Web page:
Ex magistrate Richard Page is continuing his protest at being sacked from office by suing the Lord Chancellor and the Lord Chief Justice. This is a very interesting and important case because the outcome will be significant to all who hold what some would describe as intolerant religious beliefs. It is not unlikely that the many Muslim magistrates who statistically would hold similar beliefs are watching closely. A brief perusal of a much more detailed post of 18th March 2016 predicting such a development might assist some in understanding the origin of this situation.
Being free to offend is a fundamental right for a democratic society in order for that society to continue being democratic. Until recently the law in this country was the antithesis to that concept. 1st February 2014 saw the end to s.5 (1) Public Order Act thus decriminalising insulting words or behaviour in the hearing or sight of someone likely to be caused harassment, alarm or distress. For "distress" read offend and many who would stifle debate have emerged as latter day Mary Whitehouses seeking to show that current fears of internet trolls are a direct result of such freedom. There is a coherent argument that the enormous increase in anti semitism disguised as anti Zionism can be attributed to that change in the law. Nevertheless we are all better off by facing down such arguments than prosecuting them. I am a collector of political cartoons and for me an interesting example on this subject occurred recently in New Zealand. The original source document should be compulsory reading for all who have an opinion one way or another on whether there should be prohibition of what some would describe as offensive material and the right to publish such.
Michelle and Corkhill from Killingworth have been presented with a Tyne and Wear Fire and Rescue Authority's Bravery and Meritorious Conduct Award, for rescuing an elderly neighbour, Mr Miller from a house fire.
On Thursday 31st August last year, Michaela and Andrew went to their car in Killingworth, Newcastle, to drive to work when Andrew thought he smelled smoke. He looked up and saw thick smoke pouring from his neighbour's upstairs room and the neighbour shouting for help from the window.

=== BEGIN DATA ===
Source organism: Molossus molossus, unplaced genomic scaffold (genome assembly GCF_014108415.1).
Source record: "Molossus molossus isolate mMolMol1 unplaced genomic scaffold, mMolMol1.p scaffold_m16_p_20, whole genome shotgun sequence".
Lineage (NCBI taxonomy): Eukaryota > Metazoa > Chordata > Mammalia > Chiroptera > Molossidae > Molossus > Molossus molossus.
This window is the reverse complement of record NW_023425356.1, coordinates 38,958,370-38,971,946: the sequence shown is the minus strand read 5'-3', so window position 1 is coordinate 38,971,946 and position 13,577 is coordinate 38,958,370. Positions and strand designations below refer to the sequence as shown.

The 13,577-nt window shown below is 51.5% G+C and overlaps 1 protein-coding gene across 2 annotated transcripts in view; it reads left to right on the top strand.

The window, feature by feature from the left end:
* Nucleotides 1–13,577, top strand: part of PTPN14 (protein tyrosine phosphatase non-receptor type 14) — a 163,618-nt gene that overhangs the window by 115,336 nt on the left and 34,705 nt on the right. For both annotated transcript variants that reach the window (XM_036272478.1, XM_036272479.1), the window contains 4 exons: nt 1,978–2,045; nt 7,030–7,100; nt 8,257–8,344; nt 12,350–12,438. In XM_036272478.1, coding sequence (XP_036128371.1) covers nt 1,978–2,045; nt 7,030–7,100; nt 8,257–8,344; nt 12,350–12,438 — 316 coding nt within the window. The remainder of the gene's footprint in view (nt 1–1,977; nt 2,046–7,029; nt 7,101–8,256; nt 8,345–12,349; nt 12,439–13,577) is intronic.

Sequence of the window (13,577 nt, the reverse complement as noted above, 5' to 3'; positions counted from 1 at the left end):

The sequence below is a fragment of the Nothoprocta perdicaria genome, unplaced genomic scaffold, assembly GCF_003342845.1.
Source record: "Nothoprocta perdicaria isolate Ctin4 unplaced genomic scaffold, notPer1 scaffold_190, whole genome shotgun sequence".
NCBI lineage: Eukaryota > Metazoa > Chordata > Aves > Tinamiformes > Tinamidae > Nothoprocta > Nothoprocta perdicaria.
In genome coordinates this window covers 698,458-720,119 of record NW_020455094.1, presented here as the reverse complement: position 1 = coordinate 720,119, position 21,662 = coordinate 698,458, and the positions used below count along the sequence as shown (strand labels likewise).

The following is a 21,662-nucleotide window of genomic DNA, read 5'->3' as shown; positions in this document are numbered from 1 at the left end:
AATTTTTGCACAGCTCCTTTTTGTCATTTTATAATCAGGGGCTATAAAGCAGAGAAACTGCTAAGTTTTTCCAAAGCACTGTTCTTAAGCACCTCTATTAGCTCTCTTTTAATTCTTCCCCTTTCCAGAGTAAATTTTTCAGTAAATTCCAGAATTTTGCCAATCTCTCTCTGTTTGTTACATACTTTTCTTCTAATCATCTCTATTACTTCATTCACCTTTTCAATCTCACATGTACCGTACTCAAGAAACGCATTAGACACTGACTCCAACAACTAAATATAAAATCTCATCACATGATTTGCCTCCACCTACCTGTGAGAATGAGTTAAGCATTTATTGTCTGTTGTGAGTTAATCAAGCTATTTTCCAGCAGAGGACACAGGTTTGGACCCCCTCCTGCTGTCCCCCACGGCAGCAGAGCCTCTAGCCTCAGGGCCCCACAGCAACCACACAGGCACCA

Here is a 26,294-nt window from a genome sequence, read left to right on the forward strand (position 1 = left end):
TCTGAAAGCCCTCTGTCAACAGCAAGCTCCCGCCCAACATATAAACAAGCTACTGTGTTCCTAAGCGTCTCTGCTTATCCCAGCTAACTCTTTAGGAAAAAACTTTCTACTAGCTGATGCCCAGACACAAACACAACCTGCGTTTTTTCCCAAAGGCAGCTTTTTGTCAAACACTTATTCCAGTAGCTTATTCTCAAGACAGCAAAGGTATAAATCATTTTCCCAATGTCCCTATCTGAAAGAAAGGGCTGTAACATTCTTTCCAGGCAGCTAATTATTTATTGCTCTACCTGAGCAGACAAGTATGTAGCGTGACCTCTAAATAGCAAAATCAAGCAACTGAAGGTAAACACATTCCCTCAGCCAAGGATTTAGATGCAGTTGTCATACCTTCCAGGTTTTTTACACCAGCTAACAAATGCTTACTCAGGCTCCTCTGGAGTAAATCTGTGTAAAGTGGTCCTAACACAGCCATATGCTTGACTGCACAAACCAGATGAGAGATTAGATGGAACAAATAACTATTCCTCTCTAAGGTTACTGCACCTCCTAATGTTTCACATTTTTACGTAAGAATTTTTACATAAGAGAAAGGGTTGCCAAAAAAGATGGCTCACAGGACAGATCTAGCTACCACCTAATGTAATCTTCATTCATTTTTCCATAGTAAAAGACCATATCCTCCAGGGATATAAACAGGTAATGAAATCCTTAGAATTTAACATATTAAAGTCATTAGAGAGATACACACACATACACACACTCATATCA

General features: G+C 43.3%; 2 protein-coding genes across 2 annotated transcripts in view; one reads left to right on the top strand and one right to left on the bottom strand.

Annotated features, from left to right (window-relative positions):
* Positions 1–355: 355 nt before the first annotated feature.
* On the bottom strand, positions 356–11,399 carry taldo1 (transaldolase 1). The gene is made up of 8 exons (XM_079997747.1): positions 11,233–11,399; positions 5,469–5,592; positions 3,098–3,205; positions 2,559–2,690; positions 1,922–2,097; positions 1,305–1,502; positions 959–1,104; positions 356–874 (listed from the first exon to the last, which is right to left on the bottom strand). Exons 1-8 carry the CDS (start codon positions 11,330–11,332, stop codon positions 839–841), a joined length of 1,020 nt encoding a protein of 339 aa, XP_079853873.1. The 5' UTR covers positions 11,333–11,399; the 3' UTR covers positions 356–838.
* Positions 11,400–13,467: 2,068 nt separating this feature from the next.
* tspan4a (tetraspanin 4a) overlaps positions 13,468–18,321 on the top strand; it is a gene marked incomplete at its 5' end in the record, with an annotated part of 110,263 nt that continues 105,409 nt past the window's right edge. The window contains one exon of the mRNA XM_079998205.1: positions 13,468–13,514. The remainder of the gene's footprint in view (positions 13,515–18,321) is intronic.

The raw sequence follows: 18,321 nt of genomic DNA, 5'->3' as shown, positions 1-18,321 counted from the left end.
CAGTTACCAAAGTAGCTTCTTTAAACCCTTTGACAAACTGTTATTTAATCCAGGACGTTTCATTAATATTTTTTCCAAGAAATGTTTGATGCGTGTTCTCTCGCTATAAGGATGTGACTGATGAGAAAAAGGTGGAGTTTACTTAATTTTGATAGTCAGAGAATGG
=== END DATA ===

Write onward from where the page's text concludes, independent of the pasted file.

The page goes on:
Mr Corkhill ran to his garage to get a ladder to rescue him but found the ladder couldn't reach high enough. He ran back and got a bigger ladder and put it up to the window where he helped his neighbour down to safety. He tried to return to the window to help the neighbour's dog escape but the heat and smoke beat him back.
The Bravery and Meritorious Conduct Award says: “Mr and Mrs Corkhill selflessly went to help their neighbour prior to the arrival of fire crews. With quick...
New statistics released ahead of Valentine’s Day prove that the UK is continuing to lose huge amounts of money to romance fraud – with victims conned out of £41 million in 2017 alone. This is according to figures from The City of London Police, whose remit covers online fraud nationwide, working with Get Safe Online and its partners.
Romance fraud is described as when someone creates a fake identity to enter into a relationship with a victim with the intent to steal either funds or personal information. In 2017, 3557 romance frauds were reported to Action Fraud, averaging 10 reports a day.
This amount equates to £11,500 per victim. Those who fall victim to these frauds are almost twice as likely to be women (63% compared with 37% of men).
However, evidence suggests these numbers do not accurately represent the true scale of the problem due to the embarrassment felt by some victims of fraud, which can discourage people from coming forward to report their experience. But reporting is crucial...